this was a great help when i considered doing it myself. The only problem i experienced was the 16mm bold on the lower side of the caliper was difficult to get out given the amount of space to work with. so i bought a ratchet and made that a little easier. pushing the piston in to allow the new brake pads to fit in was a bit tricky as well. but the hardest by far was taking off that god for saken rotor!!! i must have hit that rotor 5,000 times with a hammer. I thought for sure i had messed something up. i even tried cutting through the whole rotor with an electric saw. finally i decided to put some heat on the rotor / hub, Got me a torch with a propane tank and went to work, as it got hotter i nticed it moving off the hub ever more slightly. after a good 20 minutes applying heat, the hub was glowing red. I banged it with the hammer for the 5,001 time and the rotor finally came off the hub. quite a site of relief. i thought that damn thing would never come off. Maybe mine was super stuck, but there has to be an easier way to get it out. anyways, i proceeded to finish replacing rotors and pads on the rear tires. everything went as planned and so far so good. the only thing i need is to connenct the new sensor sire because i got the light flash up on the dash.



thanks for the help. i got down and dirty but i did it myself thanks to the forumn. !!! and saved myself 275$
Dead blow hammer on the back of the rotor usually gets it off. Just keep turning the rotor and hitting it. Usually takes a few minutes of banging.
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Old 01-12-2012, 01:59 PM   #76
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Lost some pics, can it be edited back with all pics?
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Old 01-14-2012, 11:59 PM   #77
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Do the caliper slide pins need any lube?
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Old 01-15-2012, 01:23 AM   #78
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could used it
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Old 02-26-2012, 06:06 PM   #79
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Where did you find these rotors? I'm having the hardest time finding zimmerman coated x-drilled rotors, the front can be found everywhere, but I haven found any zimmermans that are drilled and coated for the rear
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Old 07-25-2012, 07:00 PM   #80
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Misc pads and rotors diy tips

Did my brakes this past weekend. As a teenager I owned a Fiat 124 and Alpha Romeo Spider and changed pads/rotors on them but that was long ago. Read lots/watched lots of DIYs including this one before starting. Here are a few random tips I gathered that may (or may not) be helpful:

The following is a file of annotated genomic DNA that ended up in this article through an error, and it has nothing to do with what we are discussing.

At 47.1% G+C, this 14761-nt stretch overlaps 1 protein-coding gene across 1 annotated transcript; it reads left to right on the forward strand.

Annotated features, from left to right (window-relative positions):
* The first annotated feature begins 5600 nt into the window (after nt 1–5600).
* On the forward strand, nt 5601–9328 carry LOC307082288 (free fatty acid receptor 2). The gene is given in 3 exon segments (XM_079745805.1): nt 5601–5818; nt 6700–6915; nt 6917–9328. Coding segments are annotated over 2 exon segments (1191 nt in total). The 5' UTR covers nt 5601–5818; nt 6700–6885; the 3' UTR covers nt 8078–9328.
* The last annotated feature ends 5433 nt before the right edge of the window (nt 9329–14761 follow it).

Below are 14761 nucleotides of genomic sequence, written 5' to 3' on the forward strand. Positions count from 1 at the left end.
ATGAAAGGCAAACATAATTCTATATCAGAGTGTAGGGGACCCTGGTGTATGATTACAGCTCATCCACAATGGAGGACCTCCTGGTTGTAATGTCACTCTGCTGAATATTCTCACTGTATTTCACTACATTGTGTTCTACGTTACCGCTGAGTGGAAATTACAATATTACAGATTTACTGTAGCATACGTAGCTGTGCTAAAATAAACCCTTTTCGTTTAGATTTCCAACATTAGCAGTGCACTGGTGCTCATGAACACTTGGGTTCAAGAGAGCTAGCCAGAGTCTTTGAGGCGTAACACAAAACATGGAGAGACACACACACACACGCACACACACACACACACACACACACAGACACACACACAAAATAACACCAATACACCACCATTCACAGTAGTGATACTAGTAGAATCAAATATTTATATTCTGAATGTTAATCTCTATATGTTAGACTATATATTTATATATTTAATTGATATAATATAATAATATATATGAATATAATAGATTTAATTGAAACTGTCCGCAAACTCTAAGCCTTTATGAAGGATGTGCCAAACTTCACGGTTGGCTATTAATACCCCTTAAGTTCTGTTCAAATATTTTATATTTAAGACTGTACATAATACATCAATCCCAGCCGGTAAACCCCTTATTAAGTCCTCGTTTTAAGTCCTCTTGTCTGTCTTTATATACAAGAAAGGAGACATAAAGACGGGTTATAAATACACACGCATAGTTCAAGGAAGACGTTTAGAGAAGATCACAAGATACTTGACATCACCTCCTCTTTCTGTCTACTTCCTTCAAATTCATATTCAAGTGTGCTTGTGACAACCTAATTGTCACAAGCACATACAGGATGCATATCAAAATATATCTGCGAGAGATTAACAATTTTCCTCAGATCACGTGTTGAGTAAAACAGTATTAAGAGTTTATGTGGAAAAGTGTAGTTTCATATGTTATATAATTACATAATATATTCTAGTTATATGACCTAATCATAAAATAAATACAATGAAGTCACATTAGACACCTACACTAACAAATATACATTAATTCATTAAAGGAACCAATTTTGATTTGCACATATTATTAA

Pay the $13 for a 6 inch C-clamp to compress the caliper piston, much easier than what is suggested in this DIY.
Dirty job, get a pair of rubber gloves.
Buy the large can of brake cleaner, you'll need it....
and, combined with wire brush, clean the caliper holder well. It makes everything easier to re-assemble.
Fine steel wool and the brake cleaner does a great job cleaning the caliper guides.
Heavy steel wool good for caliper spring.
Pizza box a good surface to clean parts on. Plus, you get a pizza.
I liked the DIY at http://www.bmw330ci.net/ the best. Good photos and tips and includes torque settings and brake bedding reco too.
To get rust off the hub, WD40 + wire brush. I then used brake cleaner to get all grease and grime off then......
Anti-seize the hub before putting the rotor back on.
Allen sockets (6 and 7 mm) much easier to use than allen wrenches.
12 or 18 inch socket breaker bar very helpful to get the 16 mm bolts out to remove caliper holder.
I followed the anti-squeal reco exactly and no squealing at all.
Only put the inside pad into the caliper when putting back together. Hold the outside pad on the rotor (within the caliper bracket) and slide the caliper/inside pad around the rotor and outside pad.
As suggested in this thread, loosen the fluid reservoir cap so no air gets in lines when piston compressed.
I ordered all my parts from BMAparts as they had good selection, great prices and free shipping Google "BMAparts discount code" to save additional 5%. The code was "specE30" when I ordered but I don't know if the code stays the same.

First wheel took me 5 hours to complete because of multiple return tips to Ace hardware for tools I didn't think I'd need (allen sockets, breaker bar, C-clamp). Each wheel thereafter took about 1.25-1.5 hours as I probably spent more that usual time cleaning parts. I figured I would not be doing this again for several years so I took extra time.

Good luck to all on this DIY! I figured I saved $550-700 doing this myself. The satisfaction of a job well done.........priceless.